Psychotic killer is not okay, not in my book at least.
    Take for example a women who is suffering from post-natal psychosis (relatively common form), who thinks her new born child can fly so throws him down the stairs. and kills it

    That is a deeply deeply tragic scenario for all involved. Her illness has caused a truly awful thing to happen, and while she should of coursed be institutionalised, she should not be branded a "psycho killer".

    This is the point. Yes, mentally ill people can be "killers", but painting them as monsters is wrong.
  • Deckard1 22 Oct 2013 18:24:46 28,704 posts
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    But that's not what films like silence of lambs are though is it. They're about serial killers.
  • kalel 22 Oct 2013 18:28:20 88,371 posts
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    Deckard1 wrote:
    But that's not what films like silence of lambs are though is it. They're about serial killers.
    Again, I think Silence of the Lambs isn't the best example as it kinds of surfs the line between serious drama and horror film.

    But it's still really the same point. Films that paint these people as "monsters" are adding to the problem that society has with really understanding why these things happen, and adds to the wider stigma attached to mental illness.
  • Deckard1 22 Oct 2013 18:38:02 28,704 posts
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    I don't really agree with that. Serial killers are serial killers. I don't think anyone really relates them to your average mental patient. Yes there's obviously a lot of stigma attached to mental health problems but films about psycho killers has very little to do with it. Imo. Agree to disagree. Now let's fuck.
  • Load_2.0 22 Oct 2013 18:52:16 19,442 posts
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    Post deleted
  • Load_2.0 22 Oct 2013 18:52:19 19,442 posts
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    kalel wrote:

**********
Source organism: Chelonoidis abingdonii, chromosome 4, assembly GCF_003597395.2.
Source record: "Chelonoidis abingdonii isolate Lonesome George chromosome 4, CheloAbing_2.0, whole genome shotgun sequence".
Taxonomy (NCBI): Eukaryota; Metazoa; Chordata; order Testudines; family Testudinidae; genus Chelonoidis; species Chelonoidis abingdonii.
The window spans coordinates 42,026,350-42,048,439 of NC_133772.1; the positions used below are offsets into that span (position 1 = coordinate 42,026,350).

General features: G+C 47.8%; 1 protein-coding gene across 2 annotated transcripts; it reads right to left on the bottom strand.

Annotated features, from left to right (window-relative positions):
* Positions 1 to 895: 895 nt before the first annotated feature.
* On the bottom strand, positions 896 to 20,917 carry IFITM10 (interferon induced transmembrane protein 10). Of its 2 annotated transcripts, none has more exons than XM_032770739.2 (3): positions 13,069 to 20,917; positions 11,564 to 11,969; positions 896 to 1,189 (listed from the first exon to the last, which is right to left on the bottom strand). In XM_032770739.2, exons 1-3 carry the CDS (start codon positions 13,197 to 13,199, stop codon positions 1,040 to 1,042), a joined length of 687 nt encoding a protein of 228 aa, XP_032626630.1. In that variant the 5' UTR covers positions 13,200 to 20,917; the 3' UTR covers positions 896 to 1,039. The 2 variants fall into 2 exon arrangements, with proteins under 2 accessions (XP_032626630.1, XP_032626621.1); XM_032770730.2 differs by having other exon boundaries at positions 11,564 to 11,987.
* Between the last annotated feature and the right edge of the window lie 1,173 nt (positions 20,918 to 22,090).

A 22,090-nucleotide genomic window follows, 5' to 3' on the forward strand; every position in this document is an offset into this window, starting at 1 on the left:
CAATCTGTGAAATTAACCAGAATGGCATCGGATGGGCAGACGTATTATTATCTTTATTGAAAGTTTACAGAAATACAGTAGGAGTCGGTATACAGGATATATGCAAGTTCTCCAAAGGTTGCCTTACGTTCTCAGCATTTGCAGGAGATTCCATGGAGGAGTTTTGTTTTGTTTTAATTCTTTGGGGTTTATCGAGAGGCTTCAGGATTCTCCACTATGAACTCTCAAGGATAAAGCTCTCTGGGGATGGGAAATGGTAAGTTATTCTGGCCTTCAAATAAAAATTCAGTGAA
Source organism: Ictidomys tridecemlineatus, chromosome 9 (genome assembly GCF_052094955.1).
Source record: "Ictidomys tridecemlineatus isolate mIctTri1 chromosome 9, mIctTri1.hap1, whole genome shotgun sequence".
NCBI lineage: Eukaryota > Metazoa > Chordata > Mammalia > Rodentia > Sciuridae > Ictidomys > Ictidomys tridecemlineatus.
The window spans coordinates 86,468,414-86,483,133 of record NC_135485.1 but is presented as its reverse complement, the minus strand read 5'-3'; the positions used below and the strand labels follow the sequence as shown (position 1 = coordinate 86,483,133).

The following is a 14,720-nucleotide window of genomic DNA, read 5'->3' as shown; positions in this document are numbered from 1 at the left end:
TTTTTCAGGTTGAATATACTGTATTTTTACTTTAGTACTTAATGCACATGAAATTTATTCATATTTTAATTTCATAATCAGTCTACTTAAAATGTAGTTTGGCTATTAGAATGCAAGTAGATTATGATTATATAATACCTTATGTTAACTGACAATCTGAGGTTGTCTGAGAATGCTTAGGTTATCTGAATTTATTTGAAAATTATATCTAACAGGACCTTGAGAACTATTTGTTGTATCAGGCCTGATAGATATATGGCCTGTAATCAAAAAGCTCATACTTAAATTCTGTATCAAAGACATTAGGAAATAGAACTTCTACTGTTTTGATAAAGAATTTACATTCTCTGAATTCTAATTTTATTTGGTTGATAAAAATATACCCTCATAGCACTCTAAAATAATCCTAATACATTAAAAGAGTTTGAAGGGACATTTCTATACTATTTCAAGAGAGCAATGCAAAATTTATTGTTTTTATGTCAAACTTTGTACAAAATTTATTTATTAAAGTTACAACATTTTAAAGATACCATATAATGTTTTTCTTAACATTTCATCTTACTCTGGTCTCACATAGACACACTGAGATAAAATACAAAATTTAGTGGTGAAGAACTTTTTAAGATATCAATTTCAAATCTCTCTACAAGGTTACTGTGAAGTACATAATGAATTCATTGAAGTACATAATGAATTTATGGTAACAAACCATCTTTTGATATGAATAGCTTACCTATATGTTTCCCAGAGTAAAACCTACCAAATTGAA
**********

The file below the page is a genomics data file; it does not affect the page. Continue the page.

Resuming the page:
Take for example a women who is suffering from post-natal psychosis (relatively common form), who thinks her new born child can fly so throws him down the stairs. and kills it.
    Be a pretty short film.

    Just feels like a real stretch to link movie
    creature to someone with mental health issues.
  • kalel 22 Oct 2013 19:15:06 88,371 posts
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    Load_2.0 wrote:
    kalel wrote:

    Take for example a women who is suffering from post-natal psychosis (relatively common form), who thinks her new born child can fly so throws him down the stairs. and kills it.
    Be a pretty short film.

    Just feels like a real stretch to link movie
    creature to someone with mental health issues.
    I don't quite understand what you think I'm saying, but the likes of Norman Bates and Michael Myers are effectively "monsters" in their respective movies.

    But really they're playing the role of someone who isn't unlike the woman I've described in my post above. The difference between the Hollywood portrayal and the reality is clear. Hollywood paints them as monsters to be feared (and dressed up as on Halloween), and that adds to the wider ignorance and misunderstanding of mental illness.
  • kalel 22 Oct 2013 19:16:09 88,371 posts
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    Deckard1 wrote: